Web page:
Turning mesoderm into blood: the formation of hematopoietic stem cells during embryogenesis
- Davidson, A.J. and Zon, L.I.
- Current topics in developmental biology 50: 45-60 (Chapter)
- Registered Authors
- Davidson, Alan, Zon, Leonard I.
- MeSH Terms
- Body Patterning/physiology
- Embryonic Induction/physiology
- Genes, Homeobox
- Hematopoietic Stem Cells/physiology*
- 10948449 Full text @ Curr. Top. Dev. Biol.
Davidson, A.J. and Zon, L.I. (2000) Turning mesoderm into blood: the formation of hematopoietic stem cells during embryogenesis. Current topics in developmental biology. 50:45-60.
The formation of hematopoietic stem cells during development occurs by a multistep process that begins with the induction of ventral mesoderm. This mesoderm is patterned during gastrulation by a bone morphogenetic protein (BMP) signaling pathway that is mediated, at least in part, by members of the Mix and Vent families of homeobox transcription factors. Following gastrulation, a subset of ventral mesoderm is specified to become hematopoietic stem cells. Key determinants of hematopoietic fate include the product of the zebrafish cloche gene and the basic helix-loop-helix transcription factor SCL. Future studies in Xenopus and zebrafish should reveal other critical factors in this developmental pathway.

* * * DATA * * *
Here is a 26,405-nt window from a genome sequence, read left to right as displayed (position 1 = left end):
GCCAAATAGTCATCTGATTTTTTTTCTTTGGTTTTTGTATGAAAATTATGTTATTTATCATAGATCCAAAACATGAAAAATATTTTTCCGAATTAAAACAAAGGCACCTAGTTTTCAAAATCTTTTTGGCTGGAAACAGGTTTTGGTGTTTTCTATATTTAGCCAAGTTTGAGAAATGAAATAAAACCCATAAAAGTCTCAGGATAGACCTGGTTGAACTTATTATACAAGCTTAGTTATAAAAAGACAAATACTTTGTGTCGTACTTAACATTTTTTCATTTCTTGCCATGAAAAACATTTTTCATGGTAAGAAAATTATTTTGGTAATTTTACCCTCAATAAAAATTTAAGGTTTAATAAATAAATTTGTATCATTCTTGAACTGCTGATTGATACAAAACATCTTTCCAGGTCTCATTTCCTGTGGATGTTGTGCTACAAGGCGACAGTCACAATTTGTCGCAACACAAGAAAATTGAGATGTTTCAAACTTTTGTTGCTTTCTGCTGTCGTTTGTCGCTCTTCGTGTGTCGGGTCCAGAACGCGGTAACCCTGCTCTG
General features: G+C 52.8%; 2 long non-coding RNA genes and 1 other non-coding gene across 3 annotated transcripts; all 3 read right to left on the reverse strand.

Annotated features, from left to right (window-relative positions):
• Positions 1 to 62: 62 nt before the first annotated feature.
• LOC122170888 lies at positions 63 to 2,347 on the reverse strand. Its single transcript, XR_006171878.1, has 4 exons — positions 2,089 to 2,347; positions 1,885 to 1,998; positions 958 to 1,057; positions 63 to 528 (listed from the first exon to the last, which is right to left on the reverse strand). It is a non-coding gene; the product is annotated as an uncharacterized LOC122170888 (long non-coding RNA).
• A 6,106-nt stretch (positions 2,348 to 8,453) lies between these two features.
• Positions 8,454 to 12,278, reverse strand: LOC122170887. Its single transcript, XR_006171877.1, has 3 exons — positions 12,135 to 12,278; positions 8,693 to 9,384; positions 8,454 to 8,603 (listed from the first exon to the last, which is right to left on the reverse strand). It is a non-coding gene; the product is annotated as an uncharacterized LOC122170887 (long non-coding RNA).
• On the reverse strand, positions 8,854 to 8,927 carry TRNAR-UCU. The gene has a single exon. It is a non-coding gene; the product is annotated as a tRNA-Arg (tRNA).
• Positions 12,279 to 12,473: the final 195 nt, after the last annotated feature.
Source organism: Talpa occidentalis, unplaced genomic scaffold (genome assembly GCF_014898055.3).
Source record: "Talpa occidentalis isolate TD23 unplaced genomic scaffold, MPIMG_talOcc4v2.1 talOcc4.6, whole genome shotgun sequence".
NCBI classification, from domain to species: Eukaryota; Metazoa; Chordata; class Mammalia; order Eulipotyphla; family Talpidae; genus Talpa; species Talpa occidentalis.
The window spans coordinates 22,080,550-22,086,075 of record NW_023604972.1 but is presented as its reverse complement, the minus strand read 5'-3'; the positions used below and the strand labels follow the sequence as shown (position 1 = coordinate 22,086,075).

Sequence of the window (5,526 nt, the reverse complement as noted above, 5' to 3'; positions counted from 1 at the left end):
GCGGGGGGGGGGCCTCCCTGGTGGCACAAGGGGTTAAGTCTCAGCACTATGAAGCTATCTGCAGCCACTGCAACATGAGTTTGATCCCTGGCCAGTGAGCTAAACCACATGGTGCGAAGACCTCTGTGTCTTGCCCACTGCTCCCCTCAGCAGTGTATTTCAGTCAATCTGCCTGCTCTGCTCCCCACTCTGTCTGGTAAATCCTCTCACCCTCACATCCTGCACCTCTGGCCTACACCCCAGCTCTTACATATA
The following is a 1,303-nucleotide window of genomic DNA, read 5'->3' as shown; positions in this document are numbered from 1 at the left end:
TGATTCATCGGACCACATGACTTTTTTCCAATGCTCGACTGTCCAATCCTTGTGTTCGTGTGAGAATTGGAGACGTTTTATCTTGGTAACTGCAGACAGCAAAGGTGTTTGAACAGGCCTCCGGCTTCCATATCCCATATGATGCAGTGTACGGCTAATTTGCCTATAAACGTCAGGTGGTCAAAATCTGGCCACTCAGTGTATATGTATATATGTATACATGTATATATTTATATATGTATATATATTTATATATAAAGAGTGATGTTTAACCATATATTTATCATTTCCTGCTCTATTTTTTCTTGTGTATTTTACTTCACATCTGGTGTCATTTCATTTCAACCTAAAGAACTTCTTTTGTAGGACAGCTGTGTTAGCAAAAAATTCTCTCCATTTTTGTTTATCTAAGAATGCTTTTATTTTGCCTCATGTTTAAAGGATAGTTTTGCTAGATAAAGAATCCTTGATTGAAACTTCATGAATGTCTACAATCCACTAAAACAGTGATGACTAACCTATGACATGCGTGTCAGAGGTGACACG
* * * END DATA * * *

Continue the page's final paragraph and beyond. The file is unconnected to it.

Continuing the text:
Genes / Markers
Mutation and Transgenics
Human Disease / Model Data
Sequence Targeting Reagents
Engineered Foreign Genes
Errata and Notes